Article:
18. And being a miserable so and so I wish everyone would stop leaving cars there for months at a time!!  I have to go there regularly - sometimes twice a week in season - to collect/deliver people and it is now almost impossible to get a parking space because of the number of long term cars.  When I say long term I mean several months.  I understand that it is more convenient for people to have a car here for there holiday home, but couldn't they get someone to collect them if they are not going to be here for several months at a time. Moan over, time for some rare sunshine!! Maggi
  19. Like Quillan we have an LG large capacity machine - much cheaper than some of the other makes and same amount of guarantee.  Really could do with a second machine.  We too have 4 rooms.  During busiest times I sometimes just wash towels myself and send sheets to the laundry. The ironing is what I really hate especially when it is very hot weather.  I do have 2 ironing boards and irons and we can both iron at once if necessary (there's partnership!!)  We do have a tumble dryer but I rarely use it as we have a very large cellar/laundryroom and I have large old fashioned pull up dryer next to boiler and sheets dry very quickly in there when weather is not good. We too go for the all white sheets option - but I buy mine from La Redoute.  As we rarely go to UK and never in car I think buying there would be a bit expensive, plus the sizes are slightly different.  We have one English (rectangular) and one French (square) pillow for each place and although I use quilts also have some sheets and blankets in case anyone prefers. Maggi
  20. Thanks very much that's what I needed to know.  Am used to racing locals to the last space at Rodez and I can take my own sarnies.[:D] so I'll be OK Maggi  
  21. Hello Can anyone who uses Limoges airport tell me about the parking there please?   Does it cost?  Can I safely leave my car (not posh) there for 4 days?    If not is there any other parking nearby? Also can I get anything to eat there? Thanks  
  22. Me again - I agree with Mme Animal that the French neighbour may be delighted to help and might be hurt if you asked someone else.  Taking for her out for a meal is a good idea, or inviting her round if you have barbecue etc.  So long as you don't take her for granted and keep requests for help within reason should be OK.  If she is all alone offers to help chop logs, move heavy objects and so on may also be welcome Opalienne's situation is different I think, as she seems to be being used as a free help and translation service.  When this happened to me it definitely backfired as not only did original family give me more and more grief, but I started getting requests for help from English people for what seemed like miles around.  No-one wanted to pay anyone (I did suggest using a paid help service, but always got the reply "Oh, but it is only this one small thing etc" and I was being literally bombarded.  In the beginning it is true that I offered to help - because basically I'm quite kind - but eventually I could not stand it.  It taught me a lesson in that I am now much more guarded when meeting new people.   Maggi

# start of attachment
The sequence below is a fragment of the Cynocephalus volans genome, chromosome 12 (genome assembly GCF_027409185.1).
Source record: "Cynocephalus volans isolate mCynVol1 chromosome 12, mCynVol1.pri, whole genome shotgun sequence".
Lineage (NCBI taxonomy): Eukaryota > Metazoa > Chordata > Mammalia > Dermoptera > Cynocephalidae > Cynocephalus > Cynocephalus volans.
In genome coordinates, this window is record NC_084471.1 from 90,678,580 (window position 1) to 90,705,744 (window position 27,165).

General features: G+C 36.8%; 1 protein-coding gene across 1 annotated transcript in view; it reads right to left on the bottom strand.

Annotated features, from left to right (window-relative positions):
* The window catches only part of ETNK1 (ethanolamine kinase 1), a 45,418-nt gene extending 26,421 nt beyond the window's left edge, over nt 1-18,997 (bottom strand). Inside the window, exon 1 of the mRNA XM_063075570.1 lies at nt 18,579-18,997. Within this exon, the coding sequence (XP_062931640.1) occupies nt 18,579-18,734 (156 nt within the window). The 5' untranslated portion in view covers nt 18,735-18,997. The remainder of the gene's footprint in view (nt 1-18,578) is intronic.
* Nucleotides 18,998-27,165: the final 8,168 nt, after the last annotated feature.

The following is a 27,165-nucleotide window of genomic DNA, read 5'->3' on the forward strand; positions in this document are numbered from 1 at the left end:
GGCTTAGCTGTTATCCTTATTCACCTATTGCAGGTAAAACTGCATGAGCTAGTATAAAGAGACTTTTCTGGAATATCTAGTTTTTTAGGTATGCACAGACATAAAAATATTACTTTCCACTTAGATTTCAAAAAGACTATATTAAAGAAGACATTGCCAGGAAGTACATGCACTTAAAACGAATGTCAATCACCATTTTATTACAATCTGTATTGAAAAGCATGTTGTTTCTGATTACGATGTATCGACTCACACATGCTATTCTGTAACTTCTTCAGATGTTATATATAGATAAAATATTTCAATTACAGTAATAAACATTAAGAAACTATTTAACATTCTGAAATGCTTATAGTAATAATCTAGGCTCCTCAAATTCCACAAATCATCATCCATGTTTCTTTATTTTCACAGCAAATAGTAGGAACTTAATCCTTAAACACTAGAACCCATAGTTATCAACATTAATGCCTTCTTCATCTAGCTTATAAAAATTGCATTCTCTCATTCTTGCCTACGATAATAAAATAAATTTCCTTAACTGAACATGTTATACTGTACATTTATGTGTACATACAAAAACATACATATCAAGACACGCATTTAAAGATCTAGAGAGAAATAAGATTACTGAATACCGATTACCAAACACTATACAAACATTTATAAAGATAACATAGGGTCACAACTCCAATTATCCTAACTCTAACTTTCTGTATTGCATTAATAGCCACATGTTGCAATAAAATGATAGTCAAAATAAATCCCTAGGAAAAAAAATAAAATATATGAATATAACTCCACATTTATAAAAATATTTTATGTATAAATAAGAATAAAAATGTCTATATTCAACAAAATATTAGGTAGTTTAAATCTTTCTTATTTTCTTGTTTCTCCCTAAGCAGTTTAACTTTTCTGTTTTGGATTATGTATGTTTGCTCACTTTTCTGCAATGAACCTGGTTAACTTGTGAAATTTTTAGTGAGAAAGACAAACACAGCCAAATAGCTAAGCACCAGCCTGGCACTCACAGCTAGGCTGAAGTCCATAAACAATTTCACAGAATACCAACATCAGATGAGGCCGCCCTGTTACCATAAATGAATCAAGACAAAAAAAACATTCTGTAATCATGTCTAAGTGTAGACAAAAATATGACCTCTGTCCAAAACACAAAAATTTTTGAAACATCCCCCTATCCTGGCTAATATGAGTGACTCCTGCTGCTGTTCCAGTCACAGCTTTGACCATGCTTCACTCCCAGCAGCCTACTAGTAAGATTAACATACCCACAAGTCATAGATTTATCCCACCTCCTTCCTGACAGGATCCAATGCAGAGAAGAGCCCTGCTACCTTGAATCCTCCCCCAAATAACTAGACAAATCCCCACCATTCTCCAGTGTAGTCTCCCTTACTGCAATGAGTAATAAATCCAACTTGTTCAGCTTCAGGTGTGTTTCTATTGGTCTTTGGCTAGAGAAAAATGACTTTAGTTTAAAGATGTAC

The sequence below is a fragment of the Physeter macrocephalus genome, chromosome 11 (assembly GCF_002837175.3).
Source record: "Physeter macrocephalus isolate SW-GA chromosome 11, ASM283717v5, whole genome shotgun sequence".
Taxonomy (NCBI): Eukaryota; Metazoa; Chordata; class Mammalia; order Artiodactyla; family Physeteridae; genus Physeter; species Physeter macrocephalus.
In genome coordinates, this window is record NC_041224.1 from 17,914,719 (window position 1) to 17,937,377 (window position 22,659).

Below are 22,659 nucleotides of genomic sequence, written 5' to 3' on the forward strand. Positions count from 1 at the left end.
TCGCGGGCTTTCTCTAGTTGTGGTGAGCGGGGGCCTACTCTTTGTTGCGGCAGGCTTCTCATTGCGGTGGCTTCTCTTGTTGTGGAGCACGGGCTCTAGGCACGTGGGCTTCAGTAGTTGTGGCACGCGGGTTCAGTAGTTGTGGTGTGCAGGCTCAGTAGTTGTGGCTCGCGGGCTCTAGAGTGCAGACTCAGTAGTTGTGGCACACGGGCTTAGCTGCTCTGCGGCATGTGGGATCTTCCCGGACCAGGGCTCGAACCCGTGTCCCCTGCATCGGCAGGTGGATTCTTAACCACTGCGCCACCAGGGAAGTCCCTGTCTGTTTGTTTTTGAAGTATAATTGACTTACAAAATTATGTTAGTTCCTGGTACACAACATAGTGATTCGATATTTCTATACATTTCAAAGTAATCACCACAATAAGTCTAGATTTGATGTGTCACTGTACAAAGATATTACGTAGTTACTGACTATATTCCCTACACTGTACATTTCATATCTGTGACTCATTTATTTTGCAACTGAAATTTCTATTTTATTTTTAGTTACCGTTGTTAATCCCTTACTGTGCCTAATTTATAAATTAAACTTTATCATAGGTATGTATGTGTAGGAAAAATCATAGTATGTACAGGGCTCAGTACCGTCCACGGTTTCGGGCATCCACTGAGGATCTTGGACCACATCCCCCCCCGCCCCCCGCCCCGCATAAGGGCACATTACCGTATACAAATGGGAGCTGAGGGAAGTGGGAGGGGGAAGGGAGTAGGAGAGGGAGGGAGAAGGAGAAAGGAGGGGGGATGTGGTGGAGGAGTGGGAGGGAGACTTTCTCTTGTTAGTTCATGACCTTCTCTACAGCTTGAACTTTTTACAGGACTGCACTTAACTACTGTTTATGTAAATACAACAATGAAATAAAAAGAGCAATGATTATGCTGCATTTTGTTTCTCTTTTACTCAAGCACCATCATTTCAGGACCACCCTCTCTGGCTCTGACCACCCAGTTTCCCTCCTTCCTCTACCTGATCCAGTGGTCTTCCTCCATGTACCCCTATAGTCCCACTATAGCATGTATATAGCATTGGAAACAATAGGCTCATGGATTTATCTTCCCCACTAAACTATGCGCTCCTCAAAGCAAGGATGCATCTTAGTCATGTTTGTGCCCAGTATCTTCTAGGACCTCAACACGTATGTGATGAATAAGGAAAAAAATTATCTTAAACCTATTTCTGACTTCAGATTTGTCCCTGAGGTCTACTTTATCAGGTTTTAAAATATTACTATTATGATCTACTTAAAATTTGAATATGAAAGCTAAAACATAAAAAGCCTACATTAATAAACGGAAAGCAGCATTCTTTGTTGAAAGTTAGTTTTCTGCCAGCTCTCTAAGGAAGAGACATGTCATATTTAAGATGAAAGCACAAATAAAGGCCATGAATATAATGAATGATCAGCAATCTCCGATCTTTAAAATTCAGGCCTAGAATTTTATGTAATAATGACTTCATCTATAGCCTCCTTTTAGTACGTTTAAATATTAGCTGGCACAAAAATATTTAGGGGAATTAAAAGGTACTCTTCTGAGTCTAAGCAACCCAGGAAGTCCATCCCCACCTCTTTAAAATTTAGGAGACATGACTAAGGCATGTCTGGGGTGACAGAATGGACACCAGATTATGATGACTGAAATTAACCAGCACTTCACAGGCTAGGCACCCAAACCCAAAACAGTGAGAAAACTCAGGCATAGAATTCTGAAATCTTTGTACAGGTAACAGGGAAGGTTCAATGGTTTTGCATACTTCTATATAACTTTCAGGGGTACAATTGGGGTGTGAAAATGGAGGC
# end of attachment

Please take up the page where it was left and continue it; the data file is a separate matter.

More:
23. Say NO and mean it.  I say this advisedly as I helped a family in similar circumstances but eventually their problems became so enormous that my life was being taken over.  When I got to the point that I was dreading to go out in case I bumped into either them or someone who needed me to communicate with them - vet, doctor, mayor etc - I managed to stop helping, but not before things made me really unhappy.  These people and their dogs are not your problem, nor is her return to England, or her inability to speak French - you  are not unkind but just wanting to have a proper life of your own. Bon Courage Maggi
  24. We're about an hour south of Cahors and we realistically look at 12-14 hours to get to Calais including a coupleof short stops.  In a truck I would expect a bit more.  Am always being told by others of astoundingly short times for reaching Channel, but interestingly all our visitors seem to take at least as long as I do and they are always exhausted on arrival if they have done it in one go!! Maggi
  25. We have B & B and everyone assumes that ALL our customers are house hunting.  As we actually have very few house hunters, I end up hiding in the village from people who I know have horrific old family houses for sale.  Yes complete strangers have knocked on the door asking us to sell their houses, and estate agents have rung up asking if they can leave bumph for the clients.  It is irritating but probably an occupational hazard.  I was once unwise enough when asked my opinion on Royal Family to say I couldn't care less and that Princess Diana (the subject under discussion) was - in my opinion - one of the least attractive and dimmest members of a dim bunch.  Not a wise move, almost lynched by enraged mob of village ladies all springing to defense of the "angel"[^o)].  Funny the overwhelming interest that they have. Maggi